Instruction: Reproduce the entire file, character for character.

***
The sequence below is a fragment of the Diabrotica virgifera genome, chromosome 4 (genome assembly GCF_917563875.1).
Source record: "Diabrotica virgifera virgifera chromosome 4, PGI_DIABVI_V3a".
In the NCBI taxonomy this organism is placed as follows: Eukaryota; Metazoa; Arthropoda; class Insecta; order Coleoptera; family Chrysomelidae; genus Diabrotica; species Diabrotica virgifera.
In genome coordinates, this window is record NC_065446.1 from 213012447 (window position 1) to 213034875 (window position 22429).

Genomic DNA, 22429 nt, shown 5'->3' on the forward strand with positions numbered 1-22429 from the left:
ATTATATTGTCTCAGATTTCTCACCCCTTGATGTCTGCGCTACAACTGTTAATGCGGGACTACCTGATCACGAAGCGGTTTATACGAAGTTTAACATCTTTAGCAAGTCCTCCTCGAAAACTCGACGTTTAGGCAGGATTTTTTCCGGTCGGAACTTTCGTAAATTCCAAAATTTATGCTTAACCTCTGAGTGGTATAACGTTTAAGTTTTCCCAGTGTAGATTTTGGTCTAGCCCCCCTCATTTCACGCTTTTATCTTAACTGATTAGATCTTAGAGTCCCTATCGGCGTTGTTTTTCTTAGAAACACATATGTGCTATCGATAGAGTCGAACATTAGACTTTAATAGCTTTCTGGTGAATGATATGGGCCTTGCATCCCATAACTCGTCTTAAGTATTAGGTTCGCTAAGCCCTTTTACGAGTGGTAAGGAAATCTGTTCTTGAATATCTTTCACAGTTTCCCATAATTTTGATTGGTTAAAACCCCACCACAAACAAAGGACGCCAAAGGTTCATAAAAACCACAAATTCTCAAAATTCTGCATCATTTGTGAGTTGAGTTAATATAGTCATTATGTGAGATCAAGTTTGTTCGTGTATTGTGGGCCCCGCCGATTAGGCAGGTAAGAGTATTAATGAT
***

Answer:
The sequence below is a fragment of the Diabrotica virgifera genome, chromosome 4 (genome assembly GCF_917563875.1).
Source record: "Diabrotica virgifera virgifera chromosome 4, PGI_DIABVI_V3a".
In the NCBI taxonomy this organism is placed as follows: Eukaryota; Metazoa; Arthropoda; class Insecta; order Coleoptera; family Chrysomelidae; genus Diabrotica; species Diabrotica virgifera.
In genome coordinates, this window is record NC_065446.1 from 213012447 (window position 1) to 213034875 (window position 22429).

Genomic DNA, 22429 nt, shown 5'->3' on the forward strand with positions numbered 1-22429 from the left:
ATTATATTGTCTCAGATTTCTCACCCCTTGATGTCTGCGCTACAACTGTTAATGCGGGACTACCTGATCACGAAGCGGTTTATACGAAGTTTAACATCTTTAGCAAGTCCTCCTCGAAAACTCGACGTTTAGGCAGGATTTTTTCCGGTCGGAACTTTCGTAAATTCCAAAATTTATGCTTAACCTCTGAGTGGTATAACGTTTAAGTTTTCCCAGTGTAGATTTTGGTCTAGCCCCCCTCATTTCACGCTTTTATCTTAACTGATTAGATCTTAGAGTCCCTATCGGCGTTGTTTTTCTTAGAAACACATATGTGCTATCGATAGAGTCGAACATTAGACTTTAATAGCTTTCTGGTGAATGATATGGGCCTTGCATCCCATAACTCGTCTTAAGTATTAGGTTCGCTAAGCCCTTTTACGAGTGGTAAGGAAATCTGTTCTTGAATATCTTTCACAGTTTCCCATAATTTTGATTGGTTAAAACCCCACCACAAACAAAGGACGCCAAAGGTTCATAAAAACCACAAATTCTCAAAATTCTGCATCATTTGTGAGTTGAGTTAATATAGTCATTATGTGAGATCAAGTTTGTTCGTGTATTGTGGGCCCCGCCGATTAGGCAGGTAAGAGTATTAATGAT